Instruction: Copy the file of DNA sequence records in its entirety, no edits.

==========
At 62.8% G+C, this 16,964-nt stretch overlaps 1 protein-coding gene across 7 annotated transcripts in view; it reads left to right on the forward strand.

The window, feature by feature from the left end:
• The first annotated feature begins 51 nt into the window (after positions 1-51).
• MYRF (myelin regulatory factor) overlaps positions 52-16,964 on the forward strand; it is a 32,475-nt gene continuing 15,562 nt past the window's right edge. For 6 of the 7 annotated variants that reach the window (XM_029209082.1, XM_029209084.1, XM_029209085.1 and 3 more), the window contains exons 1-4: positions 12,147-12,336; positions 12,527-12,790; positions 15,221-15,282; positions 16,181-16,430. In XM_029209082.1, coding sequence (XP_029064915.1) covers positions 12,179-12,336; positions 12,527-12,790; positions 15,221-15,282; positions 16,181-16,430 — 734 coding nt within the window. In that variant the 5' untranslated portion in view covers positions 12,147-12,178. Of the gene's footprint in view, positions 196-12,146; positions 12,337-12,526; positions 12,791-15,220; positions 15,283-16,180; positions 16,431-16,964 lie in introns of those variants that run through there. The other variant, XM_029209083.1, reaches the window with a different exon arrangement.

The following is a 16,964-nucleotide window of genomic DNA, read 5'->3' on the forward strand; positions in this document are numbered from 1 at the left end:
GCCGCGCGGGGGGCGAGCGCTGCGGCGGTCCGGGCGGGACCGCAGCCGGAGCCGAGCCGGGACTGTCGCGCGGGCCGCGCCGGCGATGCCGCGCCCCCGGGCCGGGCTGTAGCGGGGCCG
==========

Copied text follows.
At 62.8% G+C, this 16,964-nt stretch overlaps 1 protein-coding gene across 7 annotated transcripts in view; it reads left to right on the forward strand.

The window, feature by feature from the left end:
• The first annotated feature begins 51 nt into the window (after positions 1-51).
• MYRF (myelin regulatory factor) overlaps positions 52-16,964 on the forward strand; it is a 32,475-nt gene continuing 15,562 nt past the window's right edge. For 6 of the 7 annotated variants that reach the window (XM_029209082.1, XM_029209084.1, XM_029209085.1 and 3 more), the window contains exons 1-4: positions 12,147-12,336; positions 12,527-12,790; positions 15,221-15,282; positions 16,181-16,430. In XM_029209082.1, coding sequence (XP_029064915.1) covers positions 12,179-12,336; positions 12,527-12,790; positions 15,221-15,282; positions 16,181-16,430 — 734 coding nt within the window. In that variant the 5' untranslated portion in view covers positions 12,147-12,178. Of the gene's footprint in view, positions 196-12,146; positions 12,337-12,526; positions 12,791-15,220; positions 15,283-16,180; positions 16,431-16,964 lie in introns of those variants that run through there. The other variant, XM_029209083.1, reaches the window with a different exon arrangement.

The following is a 16,964-nucleotide window of genomic DNA, read 5'->3' on the forward strand; positions in this document are numbered from 1 at the left end:
GCCGCGCGGGGGGCGAGCGCTGCGGCGGTCCGGGCGGGACCGCAGCCGGAGCCGAGCCGGGACTGTCGCGCGGGCCGCGCCGGCGATGCCGCGCCCCCGGGCCGGGCTGTAGCGGGGCCG